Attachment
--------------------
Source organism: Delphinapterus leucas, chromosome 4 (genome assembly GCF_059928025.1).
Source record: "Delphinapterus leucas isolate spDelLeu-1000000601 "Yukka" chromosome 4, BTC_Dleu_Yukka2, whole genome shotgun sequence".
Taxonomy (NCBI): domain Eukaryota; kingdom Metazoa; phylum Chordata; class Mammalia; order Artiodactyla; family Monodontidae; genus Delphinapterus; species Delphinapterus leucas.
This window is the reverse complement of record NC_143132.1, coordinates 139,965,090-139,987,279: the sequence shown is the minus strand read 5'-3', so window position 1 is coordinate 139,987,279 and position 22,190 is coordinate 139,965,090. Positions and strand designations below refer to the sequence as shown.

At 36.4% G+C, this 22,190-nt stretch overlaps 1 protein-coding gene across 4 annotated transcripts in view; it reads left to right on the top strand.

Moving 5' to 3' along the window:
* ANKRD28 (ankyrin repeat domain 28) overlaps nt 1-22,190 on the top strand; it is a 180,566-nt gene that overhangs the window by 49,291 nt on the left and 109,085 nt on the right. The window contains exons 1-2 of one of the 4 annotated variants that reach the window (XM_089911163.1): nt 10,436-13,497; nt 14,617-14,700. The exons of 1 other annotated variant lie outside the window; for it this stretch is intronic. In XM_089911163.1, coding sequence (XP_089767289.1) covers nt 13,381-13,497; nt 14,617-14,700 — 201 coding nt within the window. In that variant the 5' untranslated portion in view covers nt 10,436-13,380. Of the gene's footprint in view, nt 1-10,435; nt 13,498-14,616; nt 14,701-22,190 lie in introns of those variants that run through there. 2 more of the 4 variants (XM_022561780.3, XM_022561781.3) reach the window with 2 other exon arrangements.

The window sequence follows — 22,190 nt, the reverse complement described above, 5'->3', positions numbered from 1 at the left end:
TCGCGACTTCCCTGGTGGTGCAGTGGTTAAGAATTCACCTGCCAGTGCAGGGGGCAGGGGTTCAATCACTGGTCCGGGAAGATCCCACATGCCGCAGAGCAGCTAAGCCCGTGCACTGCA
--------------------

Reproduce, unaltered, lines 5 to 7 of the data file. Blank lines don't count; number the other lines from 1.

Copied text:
At 36.4% G+C, this 22,190-nt stretch overlaps 1 protein-coding gene across 4 annotated transcripts in view; it reads left to right on the top strand.

Moving 5' to 3' along the window:
* ANKRD28 (ankyrin repeat domain 28) overlaps nt 1-22,190 on the top strand; it is a 180,566-nt gene that overhangs the window by 49,291 nt on the left and 109,085 nt on the right. The window contains exons 1-2 of one of the 4 annotated variants that reach the window (XM_089911163.1): nt 10,436-13,497; nt 14,617-14,700. The exons of 1 other annotated variant lie outside the window; for it this stretch is intronic. In XM_089911163.1, coding sequence (XP_089767289.1) covers nt 13,381-13,497; nt 14,617-14,700 — 201 coding nt within the window. In that variant the 5' untranslated portion in view covers nt 10,436-13,380. Of the gene's footprint in view, nt 1-10,435; nt 13,498-14,616; nt 14,701-22,190 lie in introns of those variants that run through there. 2 more of the 4 variants (XM_022561780.3, XM_022561781.3) reach the window with 2 other exon arrangements.